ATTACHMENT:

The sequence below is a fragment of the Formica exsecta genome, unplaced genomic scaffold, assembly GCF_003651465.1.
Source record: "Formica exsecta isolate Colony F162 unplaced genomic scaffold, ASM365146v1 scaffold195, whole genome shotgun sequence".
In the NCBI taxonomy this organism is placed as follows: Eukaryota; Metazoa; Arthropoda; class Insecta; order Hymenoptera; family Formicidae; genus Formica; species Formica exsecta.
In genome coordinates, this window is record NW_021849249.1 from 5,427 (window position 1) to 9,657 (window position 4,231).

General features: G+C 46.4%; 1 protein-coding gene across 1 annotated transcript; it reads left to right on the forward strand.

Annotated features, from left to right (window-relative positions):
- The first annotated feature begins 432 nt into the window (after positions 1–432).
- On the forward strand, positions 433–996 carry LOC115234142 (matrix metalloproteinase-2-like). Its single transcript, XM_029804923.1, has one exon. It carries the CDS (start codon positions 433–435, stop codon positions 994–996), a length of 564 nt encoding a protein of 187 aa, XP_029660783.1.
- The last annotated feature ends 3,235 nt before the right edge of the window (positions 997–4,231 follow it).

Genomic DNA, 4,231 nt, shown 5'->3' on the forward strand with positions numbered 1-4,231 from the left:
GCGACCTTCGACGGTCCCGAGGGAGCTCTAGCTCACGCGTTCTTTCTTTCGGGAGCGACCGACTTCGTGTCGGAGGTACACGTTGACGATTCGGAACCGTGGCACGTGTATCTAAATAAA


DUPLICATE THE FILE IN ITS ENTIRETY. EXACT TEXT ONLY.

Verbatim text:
The sequence below is a fragment of the Formica exsecta genome, unplaced genomic scaffold, assembly GCF_003651465.1.
Source record: "Formica exsecta isolate Colony F162 unplaced genomic scaffold, ASM365146v1 scaffold195, whole genome shotgun sequence".
In the NCBI taxonomy this organism is placed as follows: Eukaryota; Metazoa; Arthropoda; class Insecta; order Hymenoptera; family Formicidae; genus Formica; species Formica exsecta.
In genome coordinates, this window is record NW_021849249.1 from 5,427 (window position 1) to 9,657 (window position 4,231).

General features: G+C 46.4%; 1 protein-coding gene across 1 annotated transcript; it reads left to right on the forward strand.

Annotated features, from left to right (window-relative positions):
- The first annotated feature begins 432 nt into the window (after positions 1–432).
- On the forward strand, positions 433–996 carry LOC115234142 (matrix metalloproteinase-2-like). Its single transcript, XM_029804923.1, has one exon. It carries the CDS (start codon positions 433–435, stop codon positions 994–996), a length of 564 nt encoding a protein of 187 aa, XP_029660783.1.
- The last annotated feature ends 3,235 nt before the right edge of the window (positions 997–4,231 follow it).

Genomic DNA, 4,231 nt, shown 5'->3' on the forward strand with positions numbered 1-4,231 from the left:
GCGACCTTCGACGGTCCCGAGGGAGCTCTAGCTCACGCGTTCTTTCTTTCGGGAGCGACCGACTTCGTGTCGGAGGTACACGTTGACGATTCGGAACCGTGGCACGTGTATCTAAATAAA